Tuesday, 23 August 2016

The Monster And His Motorcycle Diaries

The Motorcycle Diaries
Ernesto Che Guevara 

The Motorcycle Diaries is not a “coming-of-age” story as it has been described by a number of commentators.

When Che Guevara took off on a motorcycle journey across South America he was not a teenager; he was 23-years-old and therefore already “of age.” In my view, this book has nothing to do with coming-of-age issues, rather it is a “hippie discovers communism” kind of story.

The Che Guevara that we meet in The Motorcycle Diaries is a hippie who drifts from place to place without any coherent plan. He is alienated from society. He sees the ill effects of materialism and repression in every direction. He thinks that it is the responsibility of other people to provide him with food, shelter, and even booze. He has no sense of hygiene—at times he does not wash for days and is inclined to live in most filthy and hopeless conditions. He is incapable of making any effort to improve the quality of his life.

In late 1951, Che Guevara and his friend, 29-year-old Alberto Granado, set off on the motorcycle they call La Poderosa (The Powerful One) with no aim but to wander aimlessly across South America. During their journey of more than 8000 kilometres lasting many months, they behave like a pair of filthy freeloaders and create chaos and nuisance for everyone who puts up with them. Quite often, they end up dirtying the living environment of their clueless hosts.

We were put up by some Germans who treated us very well. During the night I had a bad case of runs and, being ashamed to leave a souvenir in the pot under my bed, I climbed out on to the window ledge and gave up all of my pain to the night and blackness beyond. The next morning I looked out to see the effect and saw that two meters below lay a big sheet of tin where they were sun-drying their peaches; the added spectacle was impressive. We beat it fast.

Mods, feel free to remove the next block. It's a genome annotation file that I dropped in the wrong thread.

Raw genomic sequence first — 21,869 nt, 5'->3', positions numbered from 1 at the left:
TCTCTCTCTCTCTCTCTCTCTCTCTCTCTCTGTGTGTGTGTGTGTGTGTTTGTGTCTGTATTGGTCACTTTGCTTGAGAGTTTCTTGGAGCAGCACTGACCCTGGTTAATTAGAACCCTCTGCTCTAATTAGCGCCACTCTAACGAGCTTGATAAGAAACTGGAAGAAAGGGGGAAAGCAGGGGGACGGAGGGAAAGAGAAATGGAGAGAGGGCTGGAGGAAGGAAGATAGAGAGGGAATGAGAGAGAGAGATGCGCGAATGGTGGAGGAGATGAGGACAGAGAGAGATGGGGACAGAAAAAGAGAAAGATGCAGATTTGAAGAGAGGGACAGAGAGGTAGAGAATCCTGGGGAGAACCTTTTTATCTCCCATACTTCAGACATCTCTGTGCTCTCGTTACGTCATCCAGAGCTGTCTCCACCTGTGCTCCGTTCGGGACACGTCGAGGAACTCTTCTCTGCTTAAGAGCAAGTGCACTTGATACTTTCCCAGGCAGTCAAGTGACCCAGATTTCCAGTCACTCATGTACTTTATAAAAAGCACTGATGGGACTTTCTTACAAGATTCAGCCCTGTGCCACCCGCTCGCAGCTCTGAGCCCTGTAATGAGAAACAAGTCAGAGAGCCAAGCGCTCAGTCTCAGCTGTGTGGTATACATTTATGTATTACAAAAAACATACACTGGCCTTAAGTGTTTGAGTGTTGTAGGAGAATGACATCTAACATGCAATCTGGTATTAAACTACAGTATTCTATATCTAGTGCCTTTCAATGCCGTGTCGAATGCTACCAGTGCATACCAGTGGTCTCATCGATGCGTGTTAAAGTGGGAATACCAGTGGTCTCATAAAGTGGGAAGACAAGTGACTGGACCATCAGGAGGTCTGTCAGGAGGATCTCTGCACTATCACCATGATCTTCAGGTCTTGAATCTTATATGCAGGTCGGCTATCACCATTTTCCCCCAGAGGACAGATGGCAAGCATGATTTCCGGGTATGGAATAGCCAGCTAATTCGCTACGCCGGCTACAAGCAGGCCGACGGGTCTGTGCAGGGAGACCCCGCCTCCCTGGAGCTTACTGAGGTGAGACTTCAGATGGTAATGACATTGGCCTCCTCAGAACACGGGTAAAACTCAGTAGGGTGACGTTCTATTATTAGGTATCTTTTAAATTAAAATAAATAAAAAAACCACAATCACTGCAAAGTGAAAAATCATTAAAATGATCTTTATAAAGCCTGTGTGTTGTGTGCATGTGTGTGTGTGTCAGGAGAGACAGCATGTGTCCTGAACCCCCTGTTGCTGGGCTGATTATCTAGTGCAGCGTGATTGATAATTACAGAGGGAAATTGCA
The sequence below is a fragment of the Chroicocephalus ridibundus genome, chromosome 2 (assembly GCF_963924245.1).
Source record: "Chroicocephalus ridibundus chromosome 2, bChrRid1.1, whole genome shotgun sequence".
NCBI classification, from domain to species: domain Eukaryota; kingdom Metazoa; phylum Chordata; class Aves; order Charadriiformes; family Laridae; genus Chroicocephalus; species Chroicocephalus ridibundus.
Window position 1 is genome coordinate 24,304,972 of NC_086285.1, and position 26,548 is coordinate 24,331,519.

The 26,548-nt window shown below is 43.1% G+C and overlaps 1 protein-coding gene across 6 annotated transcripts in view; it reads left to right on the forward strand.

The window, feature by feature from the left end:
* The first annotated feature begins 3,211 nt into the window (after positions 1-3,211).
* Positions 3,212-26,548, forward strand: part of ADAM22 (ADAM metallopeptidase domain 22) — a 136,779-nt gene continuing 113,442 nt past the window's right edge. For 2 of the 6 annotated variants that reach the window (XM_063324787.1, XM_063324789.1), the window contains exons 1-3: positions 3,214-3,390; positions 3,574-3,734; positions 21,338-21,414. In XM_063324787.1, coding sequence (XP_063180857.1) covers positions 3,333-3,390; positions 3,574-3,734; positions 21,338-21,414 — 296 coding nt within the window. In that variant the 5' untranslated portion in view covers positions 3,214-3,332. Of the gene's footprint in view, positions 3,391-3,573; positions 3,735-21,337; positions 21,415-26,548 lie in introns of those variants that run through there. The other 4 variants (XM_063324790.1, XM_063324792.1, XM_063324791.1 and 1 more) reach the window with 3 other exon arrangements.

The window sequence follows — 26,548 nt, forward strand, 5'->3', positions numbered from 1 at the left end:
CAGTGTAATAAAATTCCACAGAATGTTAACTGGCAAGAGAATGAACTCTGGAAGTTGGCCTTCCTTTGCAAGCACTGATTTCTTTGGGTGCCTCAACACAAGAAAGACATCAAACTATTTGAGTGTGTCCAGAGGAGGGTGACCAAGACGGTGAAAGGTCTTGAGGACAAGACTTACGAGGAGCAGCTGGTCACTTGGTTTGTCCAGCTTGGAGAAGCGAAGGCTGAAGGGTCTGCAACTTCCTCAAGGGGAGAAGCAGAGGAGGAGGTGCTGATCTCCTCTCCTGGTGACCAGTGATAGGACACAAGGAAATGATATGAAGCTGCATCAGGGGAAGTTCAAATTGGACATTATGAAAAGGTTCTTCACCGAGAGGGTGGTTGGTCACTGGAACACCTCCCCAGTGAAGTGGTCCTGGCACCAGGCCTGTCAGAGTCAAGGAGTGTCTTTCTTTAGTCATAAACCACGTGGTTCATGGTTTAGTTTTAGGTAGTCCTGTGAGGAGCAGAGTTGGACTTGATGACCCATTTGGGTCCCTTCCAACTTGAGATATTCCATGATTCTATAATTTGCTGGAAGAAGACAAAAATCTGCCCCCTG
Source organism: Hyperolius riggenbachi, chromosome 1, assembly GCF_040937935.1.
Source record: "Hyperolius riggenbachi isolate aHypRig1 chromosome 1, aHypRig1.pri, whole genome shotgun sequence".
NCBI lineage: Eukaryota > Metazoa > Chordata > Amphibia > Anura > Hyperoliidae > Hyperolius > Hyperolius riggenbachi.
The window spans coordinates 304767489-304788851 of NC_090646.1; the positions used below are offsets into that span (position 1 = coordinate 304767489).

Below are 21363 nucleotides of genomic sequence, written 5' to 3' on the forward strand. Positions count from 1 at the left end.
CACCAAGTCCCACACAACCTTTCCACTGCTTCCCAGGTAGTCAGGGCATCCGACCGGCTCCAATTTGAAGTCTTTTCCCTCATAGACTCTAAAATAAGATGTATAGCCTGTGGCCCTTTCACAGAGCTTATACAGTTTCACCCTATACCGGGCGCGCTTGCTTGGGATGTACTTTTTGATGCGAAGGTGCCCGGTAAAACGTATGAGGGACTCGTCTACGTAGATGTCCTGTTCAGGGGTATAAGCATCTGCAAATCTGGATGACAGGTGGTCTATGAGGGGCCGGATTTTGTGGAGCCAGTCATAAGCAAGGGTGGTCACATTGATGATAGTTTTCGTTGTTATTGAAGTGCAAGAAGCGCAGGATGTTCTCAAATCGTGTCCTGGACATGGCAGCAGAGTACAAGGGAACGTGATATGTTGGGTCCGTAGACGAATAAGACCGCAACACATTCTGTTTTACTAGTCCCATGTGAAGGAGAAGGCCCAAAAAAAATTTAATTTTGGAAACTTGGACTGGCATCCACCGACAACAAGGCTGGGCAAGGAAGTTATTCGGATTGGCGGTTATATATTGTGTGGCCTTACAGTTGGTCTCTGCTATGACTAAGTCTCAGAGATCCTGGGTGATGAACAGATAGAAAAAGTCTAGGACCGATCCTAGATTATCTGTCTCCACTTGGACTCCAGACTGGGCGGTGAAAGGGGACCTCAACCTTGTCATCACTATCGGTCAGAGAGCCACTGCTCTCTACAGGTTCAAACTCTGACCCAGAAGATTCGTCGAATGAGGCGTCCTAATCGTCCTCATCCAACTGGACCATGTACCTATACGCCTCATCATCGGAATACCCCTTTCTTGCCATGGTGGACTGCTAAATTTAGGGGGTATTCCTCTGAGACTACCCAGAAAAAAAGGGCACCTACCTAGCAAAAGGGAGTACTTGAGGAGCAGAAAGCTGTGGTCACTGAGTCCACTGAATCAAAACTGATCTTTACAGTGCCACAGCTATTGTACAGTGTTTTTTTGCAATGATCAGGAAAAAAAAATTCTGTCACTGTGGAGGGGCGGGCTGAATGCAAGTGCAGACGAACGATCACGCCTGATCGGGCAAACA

In the book Guevara does not express the desire of becoming a tyrant or a mass murderer. He is too much of a shiftless hippie to be a mass murderer, but it is clear that he is a man in quest for a purpose in life. He needs a cause in the name of which he can declare a war on anyone and anything that antagonizes him.

Instead of being offended by poverty and pestilence, he seems to thrive in it. This is Guevara’s diary entry in Chile: “As if patiently dissecting, we pry into dirty stairways and dark recesses, talking to the swarms of beggars; we plumb the city’s depths, the miasmas draw us in. Our distended nostrils inhale the poverty with sadistic intensity.

He is a student of medicine but he has no interest in providing medication to the people; he has a dull feeling that he has to somehow bring about social change. But having no understanding of politics and economics, he is confused about the nature of the social change that he wants.

While reminiscing Pedro de Valdivia, the Spanish Conquistador, Guevara writes, “He belonged to that special class of men the species produces every so often, in whom a craving for limitless power is so extreme that any suffering to achieve it seems natural…” With these words Guevara could as well be describing his own lust for limitless power. He seems to suggest that he has the aspiration to be like Pedro de Valdivia.

A small book of 175 pages, The Motorcycle Diaries ends with Guevara telling himself that he must be willing to fight and die for the cause of the poor, and his dream of seeing a united Latin America.

I see myself, immolated in the genuine revolution, the great equalizer of individual will, proclaiming the ultimate mea culpa. I feel my nostrils dilate, savouring the acrid smell of gunpowder and blood, the enemy’s death; I steel my body, ready to do battle, and prepare myself to be a sacred space within which the bestial howl of the triumphant proletariat can resound with new energy and new hope.

It is certain that the long journey across South America has played a role in moulding Guevara’s view of his place in the world. This journey made him realize that he was a revolutionary who was yet to find his revolution.

Guevara found his political cause in 1955 when he met Fidel Castro and joined the band of revolutionaries who wish to unleash a bloody communist revolution in Cuba. In the armed struggle against the Batista regime that followed, Guevara’s predatory instinct revealed themselves and he proved to be a cold blooded killer. The hippie had now transformed into a communist.

When the Batista regime collapsed, Castro put Guevara in charge of the revolutionary tribunals, where Guevara oversaw executions of thousands.

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